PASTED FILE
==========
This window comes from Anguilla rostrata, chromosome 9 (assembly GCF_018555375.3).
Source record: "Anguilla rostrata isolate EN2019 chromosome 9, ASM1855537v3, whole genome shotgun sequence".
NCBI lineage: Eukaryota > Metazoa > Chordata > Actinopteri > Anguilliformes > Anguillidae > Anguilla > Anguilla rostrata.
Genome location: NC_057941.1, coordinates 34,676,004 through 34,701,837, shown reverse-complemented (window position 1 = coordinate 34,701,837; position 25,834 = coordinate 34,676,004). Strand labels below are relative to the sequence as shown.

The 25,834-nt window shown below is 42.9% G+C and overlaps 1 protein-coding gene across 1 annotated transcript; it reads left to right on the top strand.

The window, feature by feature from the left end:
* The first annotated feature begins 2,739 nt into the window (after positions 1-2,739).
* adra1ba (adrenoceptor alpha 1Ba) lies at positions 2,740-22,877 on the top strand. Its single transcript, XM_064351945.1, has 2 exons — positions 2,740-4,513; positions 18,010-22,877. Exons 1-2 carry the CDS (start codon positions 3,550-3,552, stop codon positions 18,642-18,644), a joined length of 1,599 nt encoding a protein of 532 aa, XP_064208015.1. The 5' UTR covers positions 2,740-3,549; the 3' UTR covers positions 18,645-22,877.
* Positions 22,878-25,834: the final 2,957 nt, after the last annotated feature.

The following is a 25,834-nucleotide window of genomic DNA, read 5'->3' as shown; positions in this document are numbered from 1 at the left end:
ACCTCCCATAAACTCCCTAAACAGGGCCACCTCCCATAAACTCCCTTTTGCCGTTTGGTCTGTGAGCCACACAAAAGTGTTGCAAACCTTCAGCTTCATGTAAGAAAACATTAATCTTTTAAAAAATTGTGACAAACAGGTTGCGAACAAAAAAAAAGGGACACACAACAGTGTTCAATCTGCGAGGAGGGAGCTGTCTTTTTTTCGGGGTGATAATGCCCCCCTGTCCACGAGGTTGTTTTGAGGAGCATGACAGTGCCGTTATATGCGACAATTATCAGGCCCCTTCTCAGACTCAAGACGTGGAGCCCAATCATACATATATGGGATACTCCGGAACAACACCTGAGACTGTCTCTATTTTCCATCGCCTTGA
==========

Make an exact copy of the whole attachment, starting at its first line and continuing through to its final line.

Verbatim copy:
This window comes from Anguilla rostrata, chromosome 9 (assembly GCF_018555375.3).
Source record: "Anguilla rostrata isolate EN2019 chromosome 9, ASM1855537v3, whole genome shotgun sequence".
NCBI lineage: Eukaryota > Metazoa > Chordata > Actinopteri > Anguilliformes > Anguillidae > Anguilla > Anguilla rostrata.
Genome location: NC_057941.1, coordinates 34,676,004 through 34,701,837, shown reverse-complemented (window position 1 = coordinate 34,701,837; position 25,834 = coordinate 34,676,004). Strand labels below are relative to the sequence as shown.

The 25,834-nt window shown below is 42.9% G+C and overlaps 1 protein-coding gene across 1 annotated transcript; it reads left to right on the top strand.

The window, feature by feature from the left end:
* The first annotated feature begins 2,739 nt into the window (after positions 1-2,739).
* adra1ba (adrenoceptor alpha 1Ba) lies at positions 2,740-22,877 on the top strand. Its single transcript, XM_064351945.1, has 2 exons — positions 2,740-4,513; positions 18,010-22,877. Exons 1-2 carry the CDS (start codon positions 3,550-3,552, stop codon positions 18,642-18,644), a joined length of 1,599 nt encoding a protein of 532 aa, XP_064208015.1. The 5' UTR covers positions 2,740-3,549; the 3' UTR covers positions 18,645-22,877.
* Positions 22,878-25,834: the final 2,957 nt, after the last annotated feature.

The following is a 25,834-nucleotide window of genomic DNA, read 5'->3' as shown; positions in this document are numbered from 1 at the left end:
ACCTCCCATAAACTCCCTAAACAGGGCCACCTCCCATAAACTCCCTTTTGCCGTTTGGTCTGTGAGCCACACAAAAGTGTTGCAAACCTTCAGCTTCATGTAAGAAAACATTAATCTTTTAAAAAATTGTGACAAACAGGTTGCGAACAAAAAAAAAGGGACACACAACAGTGTTCAATCTGCGAGGAGGGAGCTGTCTTTTTTTCGGGGTGATAATGCCCCCCTGTCCACGAGGTTGTTTTGAGGAGCATGACAGTGCCGTTATATGCGACAATTATCAGGCCCCTTCTCAGACTCAAGACGTGGAGCCCAATCATACATATATGGGATACTCCGGAACAACACCTGAGACTGTCTCTATTTTCCATCGCCTTGA